Domestic Streamlined Program 101

Streamlined Domestic Offshore Procedures

So, maybe you’ve heard of the Streamlined Filing Procedures for Americans living abroad who need to report their foreign financial assets and accounts to the IRS. But did you know that Americans residing stateside also have to report these foreign accounts? They do. Luckily, there’s an IRS amnesty program for them, too. It’s called the Streamlined Domestic Offshore Procedures. Read on to learn more about this domestic version of the streamlined filing program.

What Are the Streamlined Domestic Offshore Procedures?

The US has special reporting requirements for US persons that own foreign financial assets. To encourage compliance with these information-reporting obligations, the IRS can charge severe penalties for failure to disclose the existence of foreign financial assets and report income from these assets. To encourage taxpayers to come into compliance voluntarily, the IRS has programs in place to allow you to come into compliance without the fear of penalties. So, let’s talk about the Streamlined Domestic Offshore Procedures, which is designed especially for US residents. A US resident is a US citizen, Green Card holder, or any person that is considered a resident under the physical presence test.

Before jumping too far into the program, let’s cover what foreign financial assets are. Per the IRS website, all of the following are foreign financial assets:

  • Financial accounts held at foreign financial institutions;
  • Financial accounts held at a foreign branch of a US financial institution;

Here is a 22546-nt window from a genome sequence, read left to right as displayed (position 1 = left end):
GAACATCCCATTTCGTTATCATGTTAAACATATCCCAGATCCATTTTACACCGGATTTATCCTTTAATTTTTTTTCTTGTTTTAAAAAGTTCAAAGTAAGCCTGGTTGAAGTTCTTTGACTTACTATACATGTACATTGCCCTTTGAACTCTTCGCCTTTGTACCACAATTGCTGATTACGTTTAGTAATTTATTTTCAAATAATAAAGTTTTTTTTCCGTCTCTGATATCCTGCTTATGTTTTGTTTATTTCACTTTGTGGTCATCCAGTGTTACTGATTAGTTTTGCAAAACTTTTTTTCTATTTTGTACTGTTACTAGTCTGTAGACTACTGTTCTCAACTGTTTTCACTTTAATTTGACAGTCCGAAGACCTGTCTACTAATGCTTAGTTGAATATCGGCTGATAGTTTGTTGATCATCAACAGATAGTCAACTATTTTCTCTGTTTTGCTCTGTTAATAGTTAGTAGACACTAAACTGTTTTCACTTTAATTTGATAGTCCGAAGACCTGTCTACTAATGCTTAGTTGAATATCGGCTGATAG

• Foreign stock or securities not held in a financial account;
  • Foreign mutual funds; and
  • Foreign hedge funds and foreign private equity funds.

Keep in mind that this isn’t an all-inclusive list.

How Do You Know If You Need the Domestic Streamlined Program?

As the owner of foreign financial assets, you must determine if you need to file an FBAR (Foreign Bank Account Report) and Form 8938—the form that satisfies the requirements of FATCA. If you directly own interest in a foreign corporation, partnership, trust, or other foreign entities, then you must determine if you need to file an information report disclosing the existence of these assets. These filings are protected under the procedure as well. You are required to file an FBAR if the highest aggregated balance in your foreign financial assets exceeds 10,000 USD at any point during the year. You are required to file Form 8938 if unmarried or filing a separated return, and the highest value of your financial assets exceeds 50,000 USD at year-end or 75,000 USD at any point. For a married person filing jointly, the year-end balance must exceed 100,000 USD or 150,000 USD at any point during the year. As a note, FBAR is a separate filing from the tax return, while Form 8938 is an information statement filed with your Form 1040.

How Do You Qualify For Domestic Streamlined Program?